Skyrocketing food prices and inflation have hit the average Tanzanian family hard, with one in every five households being forced to change its eating patterns.

The situation is so bad that some families have reduced the number of meals they have as a way of coping with the hardships brought about by the rise in commodity prices, with the number of low income households that could afford three meals a day decreasing by about 20 per cent since the end of 2010.

Food and nutrition experts are now raising the alarm following the release yesterday of a report compiled by the Dar es Salaam Mobile Phone Public Services Monitoring Project in collaboration with Twaweza.

According to the report, many people have abandoned meat, fish and chicken and opted for much cheaper foods. Slightly more than four out of every 10 households in the lowest income bracket, at 43.6 per cent, reported in 2010 that they typically had three meals a day. That number dropped to 35.2 per cent in 2011.

Inflation bites
The baseline study, funded by the World Bank to assess the effects of rising food prices on the lives of citizens in the city and their food consumption patterns, was conducted through mobile phone interviews with 350 residents in all three districts of Dar es Salaam.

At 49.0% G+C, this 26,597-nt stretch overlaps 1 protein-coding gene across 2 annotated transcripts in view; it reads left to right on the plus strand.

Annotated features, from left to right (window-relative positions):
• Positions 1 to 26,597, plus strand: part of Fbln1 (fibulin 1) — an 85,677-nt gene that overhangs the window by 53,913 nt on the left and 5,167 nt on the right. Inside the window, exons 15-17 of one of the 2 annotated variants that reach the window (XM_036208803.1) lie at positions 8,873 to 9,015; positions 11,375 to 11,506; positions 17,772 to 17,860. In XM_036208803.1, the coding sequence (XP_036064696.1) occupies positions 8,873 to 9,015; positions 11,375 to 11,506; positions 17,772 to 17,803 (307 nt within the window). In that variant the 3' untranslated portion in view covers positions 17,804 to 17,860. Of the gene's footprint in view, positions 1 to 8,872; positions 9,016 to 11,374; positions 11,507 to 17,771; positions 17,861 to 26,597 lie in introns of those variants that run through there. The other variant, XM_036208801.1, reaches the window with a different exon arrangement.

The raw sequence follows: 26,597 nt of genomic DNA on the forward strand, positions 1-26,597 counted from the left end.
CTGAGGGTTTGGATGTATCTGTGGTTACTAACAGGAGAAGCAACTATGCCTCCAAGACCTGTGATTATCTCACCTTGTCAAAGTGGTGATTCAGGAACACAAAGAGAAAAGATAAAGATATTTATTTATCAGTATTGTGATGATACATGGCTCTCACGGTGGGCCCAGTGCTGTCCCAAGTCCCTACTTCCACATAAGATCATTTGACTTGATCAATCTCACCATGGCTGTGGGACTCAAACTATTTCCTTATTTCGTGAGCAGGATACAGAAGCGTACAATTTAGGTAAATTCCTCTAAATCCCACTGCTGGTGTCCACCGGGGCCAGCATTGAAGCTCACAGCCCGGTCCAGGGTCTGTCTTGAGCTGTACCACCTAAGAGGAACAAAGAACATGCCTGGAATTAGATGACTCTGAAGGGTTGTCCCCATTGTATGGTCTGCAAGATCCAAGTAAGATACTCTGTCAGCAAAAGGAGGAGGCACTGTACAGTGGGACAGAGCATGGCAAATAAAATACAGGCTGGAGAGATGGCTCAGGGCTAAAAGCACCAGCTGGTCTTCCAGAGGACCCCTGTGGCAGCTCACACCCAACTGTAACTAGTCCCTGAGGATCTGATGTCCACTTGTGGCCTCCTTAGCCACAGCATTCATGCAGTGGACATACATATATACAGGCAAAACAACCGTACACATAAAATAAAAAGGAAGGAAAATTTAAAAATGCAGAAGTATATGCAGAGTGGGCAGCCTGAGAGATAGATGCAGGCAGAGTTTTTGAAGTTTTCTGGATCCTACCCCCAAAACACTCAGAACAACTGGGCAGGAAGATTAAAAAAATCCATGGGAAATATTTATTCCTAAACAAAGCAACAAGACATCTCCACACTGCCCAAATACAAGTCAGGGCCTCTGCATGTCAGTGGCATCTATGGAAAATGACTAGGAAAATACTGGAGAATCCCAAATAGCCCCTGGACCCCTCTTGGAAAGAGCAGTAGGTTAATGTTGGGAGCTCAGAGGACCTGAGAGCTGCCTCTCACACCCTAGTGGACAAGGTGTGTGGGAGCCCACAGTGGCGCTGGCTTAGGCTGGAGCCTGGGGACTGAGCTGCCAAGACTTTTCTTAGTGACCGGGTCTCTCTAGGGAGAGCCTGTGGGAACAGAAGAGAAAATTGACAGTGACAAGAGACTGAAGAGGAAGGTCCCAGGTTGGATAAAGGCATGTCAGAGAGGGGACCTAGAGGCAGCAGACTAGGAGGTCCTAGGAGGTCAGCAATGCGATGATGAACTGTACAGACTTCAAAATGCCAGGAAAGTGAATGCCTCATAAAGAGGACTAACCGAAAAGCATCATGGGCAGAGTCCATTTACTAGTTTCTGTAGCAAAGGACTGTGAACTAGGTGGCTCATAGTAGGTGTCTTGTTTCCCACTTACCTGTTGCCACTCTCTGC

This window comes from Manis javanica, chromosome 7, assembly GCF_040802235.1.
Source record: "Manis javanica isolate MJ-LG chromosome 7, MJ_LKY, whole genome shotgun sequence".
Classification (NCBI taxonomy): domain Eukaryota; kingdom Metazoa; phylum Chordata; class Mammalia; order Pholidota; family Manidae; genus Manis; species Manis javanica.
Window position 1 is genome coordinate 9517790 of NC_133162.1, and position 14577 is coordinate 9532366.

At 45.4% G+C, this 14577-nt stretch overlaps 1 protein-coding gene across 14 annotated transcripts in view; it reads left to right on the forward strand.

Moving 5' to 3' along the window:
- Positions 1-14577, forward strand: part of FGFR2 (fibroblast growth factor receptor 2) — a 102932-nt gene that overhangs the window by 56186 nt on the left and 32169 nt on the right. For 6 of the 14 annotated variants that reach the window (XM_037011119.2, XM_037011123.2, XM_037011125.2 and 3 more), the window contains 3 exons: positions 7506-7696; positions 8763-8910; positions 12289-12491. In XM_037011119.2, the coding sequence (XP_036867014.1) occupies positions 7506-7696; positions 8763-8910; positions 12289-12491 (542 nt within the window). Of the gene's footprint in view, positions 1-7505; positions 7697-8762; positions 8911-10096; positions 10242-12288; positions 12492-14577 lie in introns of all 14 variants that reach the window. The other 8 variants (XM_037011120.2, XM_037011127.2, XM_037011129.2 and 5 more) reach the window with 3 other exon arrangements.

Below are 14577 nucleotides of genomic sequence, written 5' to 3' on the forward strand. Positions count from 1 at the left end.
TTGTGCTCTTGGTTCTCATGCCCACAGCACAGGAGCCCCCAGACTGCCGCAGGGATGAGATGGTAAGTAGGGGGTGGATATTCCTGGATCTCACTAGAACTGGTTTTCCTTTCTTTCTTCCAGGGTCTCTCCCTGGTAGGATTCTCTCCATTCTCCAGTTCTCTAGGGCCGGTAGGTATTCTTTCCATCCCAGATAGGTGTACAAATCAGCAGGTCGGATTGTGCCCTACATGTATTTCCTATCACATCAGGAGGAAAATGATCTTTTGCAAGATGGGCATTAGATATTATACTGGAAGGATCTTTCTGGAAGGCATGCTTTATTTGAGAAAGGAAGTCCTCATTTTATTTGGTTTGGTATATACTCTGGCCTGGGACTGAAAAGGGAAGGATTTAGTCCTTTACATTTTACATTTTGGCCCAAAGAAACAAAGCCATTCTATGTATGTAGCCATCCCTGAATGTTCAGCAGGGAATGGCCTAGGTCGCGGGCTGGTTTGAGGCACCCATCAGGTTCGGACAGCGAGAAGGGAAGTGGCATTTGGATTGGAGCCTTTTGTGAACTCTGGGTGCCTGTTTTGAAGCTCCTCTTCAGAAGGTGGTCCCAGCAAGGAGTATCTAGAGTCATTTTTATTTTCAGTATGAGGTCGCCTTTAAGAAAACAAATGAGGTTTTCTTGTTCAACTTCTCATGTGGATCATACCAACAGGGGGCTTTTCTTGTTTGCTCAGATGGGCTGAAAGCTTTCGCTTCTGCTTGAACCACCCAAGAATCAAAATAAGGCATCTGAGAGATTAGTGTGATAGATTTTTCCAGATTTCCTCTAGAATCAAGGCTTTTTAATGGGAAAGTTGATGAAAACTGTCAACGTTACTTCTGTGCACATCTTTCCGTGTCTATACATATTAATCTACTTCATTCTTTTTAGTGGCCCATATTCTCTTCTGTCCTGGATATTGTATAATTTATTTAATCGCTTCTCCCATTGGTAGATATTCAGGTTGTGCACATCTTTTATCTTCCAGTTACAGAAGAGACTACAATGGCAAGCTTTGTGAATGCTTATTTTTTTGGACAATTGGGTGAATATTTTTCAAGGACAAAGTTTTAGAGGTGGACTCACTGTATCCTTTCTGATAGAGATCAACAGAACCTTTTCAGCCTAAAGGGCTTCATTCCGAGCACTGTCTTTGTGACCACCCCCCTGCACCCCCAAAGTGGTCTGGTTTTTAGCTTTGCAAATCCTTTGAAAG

“More meaningful patterns of change can be observed when turning to the type of food that was consumed during family meals, consumption of a number of food types has decreased since 2010,” the report says. “This has affected food availability for individual households.”

The culprit, according to the researchers, is unremitting inflation which reached 18 per cent in December last year. Should the situation remain unchanged, according to Dar es Salaam-based nutritionist Sylvia Imalike, it could have a devastating impact on children, who need sufficient protein to grow. Children who are underfed are likely to be stunted.

The ripple effect will be felt in the classrooms—where children risk becoming dull and slow learners. Adults could be forced into eating junk food, which is rich in carbohydrates and fat, leading to obesity and a host of non-communicable lifestyle diseases.

Ms Imalike added: “Apart from imminent peptic ulcers, their work performance and concentration will definitely be affected and the elderly will be weakened significantly.”

By Songa wa Songa, Daily Monitor



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